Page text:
From Democracy to Stability: European Union Democracy Promotion in Tunisia 1995-2007
Powel, Brieg Tomos
Thesis or dissertation
University of Exeter
Very little scholarship has been published on politics in Tunisia in the last two decades, resulting in scant coverage of the country’s political relations with the European Union (EU). Likewise, few studies of the EU’s democracy promotion and Mediterranean policies have provided any in-depth analysis of Tunisia. Meanwhile, much has been made by scholars of role played by democracy promotion in the EU’s foreign policy, particularly focusing on understandings of the Union as a ‘normative power’ or as an advocate of the ‘democratic peace theory’. By assessing EU democracy promotion in Tunisia, this thesis argues that democracy promotion has become a predominantly functional part of this foreign policy; its principal role being a means of realising the Union’s principal objectives of achieving security and stability for Europeans. By analysing the discourse of actors involved with the EU’s democracy promotion, the thesis traces a shift in EU policy from a more normative position in the mid-1990s to a more realist and securitised one since the turn of the twenty-first century. Tunisia has evolved over the last two centuries as a state strongly committed to European-influenced socio-economic reforms, but reforms which have led to little political contestability and few changes in government. However, as the EU forged a new approach to its Mediterranean neighbours, it established the promotion of democracy in its neighbours as an integral part of its foreign and security policies. Democracy was to be promoted in Tunisia within multilateral and holistic policy frameworks, such as the Euro-Mediterranean Partnership, and by a range of methods that encourage reform of many levels of the region’s societies. Yet it appears that these reforms are failing to deliver the political reforms they once promised. Furthermore, democracy is gradually slipping off the EU’s agenda, and its policy objectives converge with those of the Tunisian government as security concerns come to dominate its policy discourses. In the Tunisian context at least, democracy is a purely utilitarian device used to achieve security. When that security already exists, democracy loses its utility, and fades from its once prominent place in the EU policy in Tunisia.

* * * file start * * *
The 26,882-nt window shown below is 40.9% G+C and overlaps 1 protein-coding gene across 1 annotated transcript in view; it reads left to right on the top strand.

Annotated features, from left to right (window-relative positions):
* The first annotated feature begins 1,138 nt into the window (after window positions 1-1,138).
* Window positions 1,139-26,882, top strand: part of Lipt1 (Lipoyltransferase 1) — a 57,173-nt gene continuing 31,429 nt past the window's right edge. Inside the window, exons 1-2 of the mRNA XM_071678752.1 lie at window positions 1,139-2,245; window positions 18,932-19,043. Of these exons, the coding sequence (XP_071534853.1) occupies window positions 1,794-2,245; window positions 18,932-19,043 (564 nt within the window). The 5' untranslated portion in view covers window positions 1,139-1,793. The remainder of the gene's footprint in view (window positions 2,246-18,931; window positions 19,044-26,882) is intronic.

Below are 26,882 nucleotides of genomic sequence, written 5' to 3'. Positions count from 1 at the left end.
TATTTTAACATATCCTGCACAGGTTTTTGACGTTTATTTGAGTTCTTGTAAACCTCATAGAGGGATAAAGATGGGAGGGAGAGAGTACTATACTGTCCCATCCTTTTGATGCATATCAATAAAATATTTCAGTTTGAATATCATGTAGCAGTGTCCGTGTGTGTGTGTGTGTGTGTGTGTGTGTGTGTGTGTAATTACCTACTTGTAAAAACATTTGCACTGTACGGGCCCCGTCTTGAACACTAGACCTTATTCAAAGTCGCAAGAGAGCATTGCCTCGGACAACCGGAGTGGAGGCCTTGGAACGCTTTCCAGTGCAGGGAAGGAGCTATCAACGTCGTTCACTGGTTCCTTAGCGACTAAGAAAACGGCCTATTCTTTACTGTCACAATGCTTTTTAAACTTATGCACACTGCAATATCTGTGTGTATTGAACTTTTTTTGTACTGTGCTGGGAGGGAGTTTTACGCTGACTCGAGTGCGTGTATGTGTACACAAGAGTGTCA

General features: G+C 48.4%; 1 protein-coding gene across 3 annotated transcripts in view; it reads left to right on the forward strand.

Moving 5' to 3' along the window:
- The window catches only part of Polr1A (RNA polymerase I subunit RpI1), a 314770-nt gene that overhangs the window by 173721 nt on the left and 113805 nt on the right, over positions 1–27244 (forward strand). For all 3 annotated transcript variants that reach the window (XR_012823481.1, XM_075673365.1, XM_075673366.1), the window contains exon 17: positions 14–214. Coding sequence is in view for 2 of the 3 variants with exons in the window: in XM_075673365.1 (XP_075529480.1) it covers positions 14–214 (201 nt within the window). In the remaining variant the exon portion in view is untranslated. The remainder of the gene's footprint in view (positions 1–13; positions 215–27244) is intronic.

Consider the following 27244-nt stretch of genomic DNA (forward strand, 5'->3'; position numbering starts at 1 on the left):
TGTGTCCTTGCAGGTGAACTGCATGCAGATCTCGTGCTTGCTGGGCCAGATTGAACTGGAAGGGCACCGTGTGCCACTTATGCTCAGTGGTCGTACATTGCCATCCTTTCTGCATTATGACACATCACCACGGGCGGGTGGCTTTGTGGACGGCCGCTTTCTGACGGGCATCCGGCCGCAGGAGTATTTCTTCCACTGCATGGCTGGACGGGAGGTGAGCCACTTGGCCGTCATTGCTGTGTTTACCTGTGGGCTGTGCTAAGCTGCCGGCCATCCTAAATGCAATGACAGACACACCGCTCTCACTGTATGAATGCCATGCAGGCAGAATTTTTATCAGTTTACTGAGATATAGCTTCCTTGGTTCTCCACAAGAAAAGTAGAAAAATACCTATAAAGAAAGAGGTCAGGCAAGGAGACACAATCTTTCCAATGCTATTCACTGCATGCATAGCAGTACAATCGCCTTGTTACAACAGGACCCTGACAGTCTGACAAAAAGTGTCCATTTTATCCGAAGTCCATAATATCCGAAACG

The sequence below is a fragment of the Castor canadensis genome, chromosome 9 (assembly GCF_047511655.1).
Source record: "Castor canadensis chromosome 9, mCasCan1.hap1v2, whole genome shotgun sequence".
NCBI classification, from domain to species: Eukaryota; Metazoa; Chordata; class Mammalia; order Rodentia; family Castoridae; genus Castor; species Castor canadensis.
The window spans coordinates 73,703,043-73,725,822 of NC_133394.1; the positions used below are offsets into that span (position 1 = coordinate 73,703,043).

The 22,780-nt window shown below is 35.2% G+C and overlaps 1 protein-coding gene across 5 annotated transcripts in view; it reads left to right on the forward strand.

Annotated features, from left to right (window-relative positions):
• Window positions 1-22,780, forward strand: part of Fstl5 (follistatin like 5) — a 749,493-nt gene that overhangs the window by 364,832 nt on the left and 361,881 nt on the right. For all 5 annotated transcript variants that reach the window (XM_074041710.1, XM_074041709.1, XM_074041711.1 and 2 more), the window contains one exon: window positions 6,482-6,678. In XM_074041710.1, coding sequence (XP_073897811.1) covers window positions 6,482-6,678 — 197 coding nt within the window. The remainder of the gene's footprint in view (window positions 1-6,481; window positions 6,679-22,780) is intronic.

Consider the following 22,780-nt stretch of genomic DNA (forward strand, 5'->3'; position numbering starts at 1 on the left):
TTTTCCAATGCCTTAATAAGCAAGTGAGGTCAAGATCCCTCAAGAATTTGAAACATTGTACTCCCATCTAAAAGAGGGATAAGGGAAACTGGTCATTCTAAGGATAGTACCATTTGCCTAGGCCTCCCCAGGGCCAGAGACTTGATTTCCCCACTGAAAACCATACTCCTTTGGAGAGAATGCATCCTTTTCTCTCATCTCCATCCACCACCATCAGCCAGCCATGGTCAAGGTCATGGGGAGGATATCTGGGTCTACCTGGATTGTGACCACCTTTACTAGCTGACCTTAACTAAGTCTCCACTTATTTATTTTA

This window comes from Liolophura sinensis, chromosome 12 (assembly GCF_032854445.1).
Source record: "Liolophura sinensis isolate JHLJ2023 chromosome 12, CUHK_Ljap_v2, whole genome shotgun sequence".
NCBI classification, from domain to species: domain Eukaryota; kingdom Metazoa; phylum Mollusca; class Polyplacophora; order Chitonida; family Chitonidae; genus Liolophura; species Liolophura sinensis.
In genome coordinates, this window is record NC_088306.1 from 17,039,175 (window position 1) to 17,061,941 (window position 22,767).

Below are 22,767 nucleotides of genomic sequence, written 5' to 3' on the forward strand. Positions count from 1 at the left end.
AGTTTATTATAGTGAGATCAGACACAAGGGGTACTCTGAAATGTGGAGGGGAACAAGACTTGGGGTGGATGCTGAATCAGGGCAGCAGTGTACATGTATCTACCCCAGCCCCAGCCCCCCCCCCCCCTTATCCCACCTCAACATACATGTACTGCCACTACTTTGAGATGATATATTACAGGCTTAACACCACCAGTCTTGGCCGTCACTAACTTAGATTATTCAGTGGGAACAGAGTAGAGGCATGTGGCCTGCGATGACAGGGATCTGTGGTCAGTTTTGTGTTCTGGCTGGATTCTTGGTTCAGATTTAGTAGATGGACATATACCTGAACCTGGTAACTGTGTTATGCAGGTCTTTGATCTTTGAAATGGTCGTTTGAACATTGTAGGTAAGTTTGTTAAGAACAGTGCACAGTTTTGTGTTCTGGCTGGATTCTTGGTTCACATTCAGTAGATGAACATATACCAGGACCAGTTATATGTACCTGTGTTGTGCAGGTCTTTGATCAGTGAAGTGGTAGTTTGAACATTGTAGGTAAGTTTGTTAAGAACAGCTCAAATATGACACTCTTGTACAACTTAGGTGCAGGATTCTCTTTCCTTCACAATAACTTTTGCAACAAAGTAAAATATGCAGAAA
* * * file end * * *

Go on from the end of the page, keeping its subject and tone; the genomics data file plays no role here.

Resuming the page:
PhD in Politics